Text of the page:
Tuesday, November 01, 2005

Activity Week Part 1

Well, I survived Activity Week! I return tired, covered in bug bites, and with bronchitis—but triumphant. Yes, triumphant. I really think that may be the best word to describe how I feel about Activity Week. I can’t really say that it was incredibly “fun” or “awesome” or any other gushing superlatives, but I feel very good about myself having completed it. I survived some serious hiking, camping out for a week, unfriendly cows, and trench toilets, not to mention keeping 15 9th graders in check for the week. Not a small feat.

But before launching into Tales from Dwarghar Village, I need to put the week into perspective by mentioning that the Friday before we left, I got the worst case of food poisoning ever. At least I assume it was food poisoning—I can’t think of anything else that could make you throw up 25 times in one night and then feel (relatively) fine the next day. But that was Friday/Saturday and we left Sunday so I was not quite as eager to go as I might have been!

Be that as it may, I was packed and ready to roll at the prescribed hour of 9am. I thought I had been quite restrained in my packing, but my rucksack still managed to way around 40 pounds. This doesn’t seem like much when you first hoist it, but after stomping around the mountainside with it on your back for an hour, it seems to gain significantly in mass (more on that later).

Our destination for the week was the village Dwarghar, located not far to the northwest of Mussoorie. Getting there, though, is not a walk in the park. We took a bus for a very bumpy two hours, prompting me to pop a motion sickness pill. That was not a good plan because I was still super lethargic when we arrived at our drop point. The road turned inhospitable to buses about 12 km from our village and we had to walk the rest of the way in. Fortunately, we were able to pile our bags onto a jeep and only had to carry ourselves for most of the way. This still took a good 3 hours because the kids are NOT particularly big fans of walking uphill in the blazing sun for hours on end. Funny. I brought up the rear most of the week and really got a lot of insight into the life of a sheepdog. Lots of herding, some barking; I even considered nipping a few of the stragglers but decided that might just cause greater difficulties.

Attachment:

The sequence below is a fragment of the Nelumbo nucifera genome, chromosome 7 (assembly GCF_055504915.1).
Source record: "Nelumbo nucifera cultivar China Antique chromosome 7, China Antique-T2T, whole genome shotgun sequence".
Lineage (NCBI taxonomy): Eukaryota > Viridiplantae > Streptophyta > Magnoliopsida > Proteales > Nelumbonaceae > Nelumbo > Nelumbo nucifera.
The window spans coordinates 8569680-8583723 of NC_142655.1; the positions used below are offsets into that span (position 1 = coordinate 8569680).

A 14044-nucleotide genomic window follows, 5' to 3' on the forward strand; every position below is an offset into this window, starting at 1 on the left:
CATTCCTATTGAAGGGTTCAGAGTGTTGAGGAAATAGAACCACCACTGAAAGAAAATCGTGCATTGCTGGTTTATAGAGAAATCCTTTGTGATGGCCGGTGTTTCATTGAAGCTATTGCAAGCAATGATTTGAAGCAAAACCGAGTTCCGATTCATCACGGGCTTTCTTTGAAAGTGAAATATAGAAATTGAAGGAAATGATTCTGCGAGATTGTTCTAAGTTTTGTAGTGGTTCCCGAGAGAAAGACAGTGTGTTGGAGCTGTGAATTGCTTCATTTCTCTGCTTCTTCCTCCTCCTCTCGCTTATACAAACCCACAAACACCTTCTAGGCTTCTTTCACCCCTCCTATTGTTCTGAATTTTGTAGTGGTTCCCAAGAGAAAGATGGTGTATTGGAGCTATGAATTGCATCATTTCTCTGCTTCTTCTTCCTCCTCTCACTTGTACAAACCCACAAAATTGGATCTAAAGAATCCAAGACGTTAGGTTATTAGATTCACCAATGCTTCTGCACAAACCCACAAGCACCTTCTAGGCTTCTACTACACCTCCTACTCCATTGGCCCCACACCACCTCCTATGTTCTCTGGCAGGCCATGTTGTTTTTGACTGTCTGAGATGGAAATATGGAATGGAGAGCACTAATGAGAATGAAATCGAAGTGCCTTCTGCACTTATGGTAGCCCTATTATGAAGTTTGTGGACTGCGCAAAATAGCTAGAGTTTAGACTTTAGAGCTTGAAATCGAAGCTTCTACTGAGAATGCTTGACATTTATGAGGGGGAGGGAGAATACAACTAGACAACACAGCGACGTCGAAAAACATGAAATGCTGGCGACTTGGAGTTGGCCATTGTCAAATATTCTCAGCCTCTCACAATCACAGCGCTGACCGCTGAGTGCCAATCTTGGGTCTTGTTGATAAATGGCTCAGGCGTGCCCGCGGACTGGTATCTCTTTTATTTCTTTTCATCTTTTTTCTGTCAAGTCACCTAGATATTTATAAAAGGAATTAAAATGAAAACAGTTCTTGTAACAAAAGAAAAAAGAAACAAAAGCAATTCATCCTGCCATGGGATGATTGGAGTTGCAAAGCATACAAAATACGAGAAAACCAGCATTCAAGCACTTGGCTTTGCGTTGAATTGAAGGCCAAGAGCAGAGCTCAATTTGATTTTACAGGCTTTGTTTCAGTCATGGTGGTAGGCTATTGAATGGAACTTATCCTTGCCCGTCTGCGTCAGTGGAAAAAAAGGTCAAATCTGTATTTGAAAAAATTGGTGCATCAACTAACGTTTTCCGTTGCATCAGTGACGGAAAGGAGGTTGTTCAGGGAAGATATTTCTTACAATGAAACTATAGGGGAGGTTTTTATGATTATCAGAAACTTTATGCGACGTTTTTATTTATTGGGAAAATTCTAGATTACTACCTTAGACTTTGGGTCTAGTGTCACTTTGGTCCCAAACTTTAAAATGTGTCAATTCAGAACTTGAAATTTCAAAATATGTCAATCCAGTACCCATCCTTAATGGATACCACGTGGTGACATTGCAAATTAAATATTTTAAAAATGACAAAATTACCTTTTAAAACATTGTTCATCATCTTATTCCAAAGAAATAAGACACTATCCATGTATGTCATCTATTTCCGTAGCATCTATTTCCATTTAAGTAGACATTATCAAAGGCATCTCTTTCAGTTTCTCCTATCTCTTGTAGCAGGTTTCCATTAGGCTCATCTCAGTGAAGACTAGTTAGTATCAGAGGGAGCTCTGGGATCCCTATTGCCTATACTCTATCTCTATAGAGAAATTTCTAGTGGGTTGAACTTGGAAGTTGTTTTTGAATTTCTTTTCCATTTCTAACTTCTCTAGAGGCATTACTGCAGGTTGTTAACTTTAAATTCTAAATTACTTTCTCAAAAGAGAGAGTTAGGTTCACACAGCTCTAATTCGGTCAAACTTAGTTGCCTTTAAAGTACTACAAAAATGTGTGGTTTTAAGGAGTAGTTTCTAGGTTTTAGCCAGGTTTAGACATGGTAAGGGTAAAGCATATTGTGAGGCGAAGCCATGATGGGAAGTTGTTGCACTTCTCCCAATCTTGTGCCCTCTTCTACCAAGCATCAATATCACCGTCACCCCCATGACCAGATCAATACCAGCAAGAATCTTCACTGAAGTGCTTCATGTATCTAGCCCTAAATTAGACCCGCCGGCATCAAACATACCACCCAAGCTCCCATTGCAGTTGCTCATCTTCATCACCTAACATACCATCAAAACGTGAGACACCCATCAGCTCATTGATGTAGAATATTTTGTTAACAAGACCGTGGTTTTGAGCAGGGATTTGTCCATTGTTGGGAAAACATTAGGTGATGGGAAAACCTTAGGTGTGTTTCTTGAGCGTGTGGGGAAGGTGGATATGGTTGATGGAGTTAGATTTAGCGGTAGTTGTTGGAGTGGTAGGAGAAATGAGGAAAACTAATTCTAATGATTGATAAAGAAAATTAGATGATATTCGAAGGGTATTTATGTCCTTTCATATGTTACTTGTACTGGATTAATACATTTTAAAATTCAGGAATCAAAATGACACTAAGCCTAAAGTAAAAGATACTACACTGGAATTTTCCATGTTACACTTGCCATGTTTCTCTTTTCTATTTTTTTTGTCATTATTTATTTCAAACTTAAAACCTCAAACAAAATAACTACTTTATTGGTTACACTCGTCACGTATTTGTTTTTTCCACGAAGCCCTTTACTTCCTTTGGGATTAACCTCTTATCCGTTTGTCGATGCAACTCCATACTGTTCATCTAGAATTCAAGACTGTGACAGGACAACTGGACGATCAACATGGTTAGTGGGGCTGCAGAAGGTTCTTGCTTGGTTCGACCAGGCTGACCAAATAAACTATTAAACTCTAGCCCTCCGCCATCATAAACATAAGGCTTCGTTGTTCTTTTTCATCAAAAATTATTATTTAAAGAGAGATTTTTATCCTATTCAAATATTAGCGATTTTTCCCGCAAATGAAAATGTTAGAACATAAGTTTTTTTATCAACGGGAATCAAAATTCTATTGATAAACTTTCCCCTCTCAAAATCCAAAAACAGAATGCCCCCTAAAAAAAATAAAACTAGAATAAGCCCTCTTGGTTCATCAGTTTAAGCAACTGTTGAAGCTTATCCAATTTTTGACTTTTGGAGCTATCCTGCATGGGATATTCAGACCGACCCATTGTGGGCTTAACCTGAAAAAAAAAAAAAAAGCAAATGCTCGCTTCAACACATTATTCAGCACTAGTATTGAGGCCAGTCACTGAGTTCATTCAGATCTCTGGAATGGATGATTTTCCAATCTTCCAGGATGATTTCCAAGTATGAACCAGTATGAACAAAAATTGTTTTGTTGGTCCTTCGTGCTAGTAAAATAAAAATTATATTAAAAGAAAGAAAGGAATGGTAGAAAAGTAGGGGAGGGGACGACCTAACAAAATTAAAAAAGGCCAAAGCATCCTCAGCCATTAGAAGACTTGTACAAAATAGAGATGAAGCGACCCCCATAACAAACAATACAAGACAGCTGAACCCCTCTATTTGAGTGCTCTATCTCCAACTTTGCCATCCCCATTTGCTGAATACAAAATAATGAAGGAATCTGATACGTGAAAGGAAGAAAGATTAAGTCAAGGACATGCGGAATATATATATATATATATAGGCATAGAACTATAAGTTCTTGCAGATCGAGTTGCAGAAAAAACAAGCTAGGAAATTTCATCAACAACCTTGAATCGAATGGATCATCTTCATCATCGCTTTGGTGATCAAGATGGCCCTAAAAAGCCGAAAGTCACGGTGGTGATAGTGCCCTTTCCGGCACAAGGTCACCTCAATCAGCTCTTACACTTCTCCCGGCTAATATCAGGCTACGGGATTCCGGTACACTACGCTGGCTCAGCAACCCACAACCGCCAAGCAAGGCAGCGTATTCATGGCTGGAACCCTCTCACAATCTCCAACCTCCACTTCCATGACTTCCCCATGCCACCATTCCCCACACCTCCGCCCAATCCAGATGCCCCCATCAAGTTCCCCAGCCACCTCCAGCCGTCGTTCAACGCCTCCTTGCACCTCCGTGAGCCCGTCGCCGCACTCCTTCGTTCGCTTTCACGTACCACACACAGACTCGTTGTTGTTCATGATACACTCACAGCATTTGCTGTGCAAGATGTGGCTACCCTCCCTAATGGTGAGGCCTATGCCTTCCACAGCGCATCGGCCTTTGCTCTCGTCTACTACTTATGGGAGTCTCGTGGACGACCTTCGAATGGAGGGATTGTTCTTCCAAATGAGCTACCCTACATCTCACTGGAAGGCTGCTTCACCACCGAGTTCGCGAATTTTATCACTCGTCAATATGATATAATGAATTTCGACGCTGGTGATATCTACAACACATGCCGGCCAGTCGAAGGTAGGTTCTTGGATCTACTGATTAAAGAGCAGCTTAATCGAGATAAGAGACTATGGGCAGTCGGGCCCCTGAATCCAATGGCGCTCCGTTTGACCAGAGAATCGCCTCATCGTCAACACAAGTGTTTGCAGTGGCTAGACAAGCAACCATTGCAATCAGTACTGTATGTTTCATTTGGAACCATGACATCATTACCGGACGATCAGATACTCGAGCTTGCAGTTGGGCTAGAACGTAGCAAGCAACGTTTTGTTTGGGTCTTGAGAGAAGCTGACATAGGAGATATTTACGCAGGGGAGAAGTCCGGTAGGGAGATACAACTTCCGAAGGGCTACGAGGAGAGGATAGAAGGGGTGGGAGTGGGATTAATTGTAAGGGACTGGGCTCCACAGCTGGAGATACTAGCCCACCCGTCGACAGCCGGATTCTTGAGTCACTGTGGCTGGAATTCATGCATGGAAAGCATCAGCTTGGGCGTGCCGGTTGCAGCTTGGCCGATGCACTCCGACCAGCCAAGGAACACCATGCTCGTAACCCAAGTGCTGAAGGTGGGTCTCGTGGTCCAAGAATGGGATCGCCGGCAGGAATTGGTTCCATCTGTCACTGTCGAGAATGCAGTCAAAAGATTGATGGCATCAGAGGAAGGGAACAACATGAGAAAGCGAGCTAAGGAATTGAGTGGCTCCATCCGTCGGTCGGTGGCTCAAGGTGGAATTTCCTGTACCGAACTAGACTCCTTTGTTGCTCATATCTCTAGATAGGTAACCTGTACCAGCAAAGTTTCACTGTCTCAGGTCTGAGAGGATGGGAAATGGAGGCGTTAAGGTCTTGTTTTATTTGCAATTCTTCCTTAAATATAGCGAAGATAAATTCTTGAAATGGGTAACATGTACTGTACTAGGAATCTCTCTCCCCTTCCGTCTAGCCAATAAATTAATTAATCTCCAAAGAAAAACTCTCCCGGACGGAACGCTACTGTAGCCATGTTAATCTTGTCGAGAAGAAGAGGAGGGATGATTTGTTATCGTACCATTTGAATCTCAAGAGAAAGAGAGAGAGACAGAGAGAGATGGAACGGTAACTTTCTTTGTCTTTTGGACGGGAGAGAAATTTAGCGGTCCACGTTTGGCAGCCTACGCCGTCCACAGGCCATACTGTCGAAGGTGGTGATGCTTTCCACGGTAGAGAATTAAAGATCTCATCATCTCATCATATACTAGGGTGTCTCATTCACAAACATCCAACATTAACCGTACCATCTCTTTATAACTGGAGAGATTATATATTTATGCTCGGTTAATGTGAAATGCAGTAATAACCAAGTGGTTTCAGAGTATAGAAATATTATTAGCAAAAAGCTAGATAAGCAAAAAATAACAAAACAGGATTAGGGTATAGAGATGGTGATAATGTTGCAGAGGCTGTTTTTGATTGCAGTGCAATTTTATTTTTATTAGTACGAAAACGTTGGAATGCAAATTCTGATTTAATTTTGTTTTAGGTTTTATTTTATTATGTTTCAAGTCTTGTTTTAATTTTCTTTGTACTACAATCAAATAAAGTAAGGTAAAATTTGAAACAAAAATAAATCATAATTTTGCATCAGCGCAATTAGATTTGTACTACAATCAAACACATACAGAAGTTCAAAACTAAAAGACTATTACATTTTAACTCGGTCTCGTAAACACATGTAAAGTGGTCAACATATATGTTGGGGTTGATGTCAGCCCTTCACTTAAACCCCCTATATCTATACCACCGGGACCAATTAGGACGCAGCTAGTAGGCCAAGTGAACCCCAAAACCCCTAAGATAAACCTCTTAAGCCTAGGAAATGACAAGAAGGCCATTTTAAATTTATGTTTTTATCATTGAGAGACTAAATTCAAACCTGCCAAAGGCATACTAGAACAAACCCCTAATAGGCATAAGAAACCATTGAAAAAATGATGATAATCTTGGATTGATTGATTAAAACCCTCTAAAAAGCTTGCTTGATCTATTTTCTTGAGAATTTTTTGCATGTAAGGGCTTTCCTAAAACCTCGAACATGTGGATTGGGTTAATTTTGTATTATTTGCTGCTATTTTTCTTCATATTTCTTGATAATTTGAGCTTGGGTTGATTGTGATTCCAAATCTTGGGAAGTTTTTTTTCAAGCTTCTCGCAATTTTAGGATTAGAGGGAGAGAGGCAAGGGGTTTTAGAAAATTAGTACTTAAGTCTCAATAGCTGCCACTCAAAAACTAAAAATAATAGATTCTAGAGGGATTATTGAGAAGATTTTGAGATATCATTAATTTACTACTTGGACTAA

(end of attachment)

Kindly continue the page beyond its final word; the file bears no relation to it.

After our 3 hour march, we caught up with our bags at a roadside village. But was that the end of the journey? No no. The best (???) was yet to come. We shouldered our packs and then faced an hour long hike UP further into the mountains to our village, which was off the main “road” (using the term loosely). I thought I was going to die. No, seriously. There were moments when I was utterly convinced that I wasn’t going to be able to continue. My pack weighed a ton; I was dehydrated from all the puking over the weekend; I was groggy from the pills; it was hot. But in a situation like that you really have no choice. There was simply no option other than staggering onward. And at last I made it. And all the kids made it. And we were there.

And waiting to greet us at our campsite were no less than 50 village children. I’m not kidding. I counted them. They moved around a lot, but I’m positive that I counted at least 50.

To be continued…


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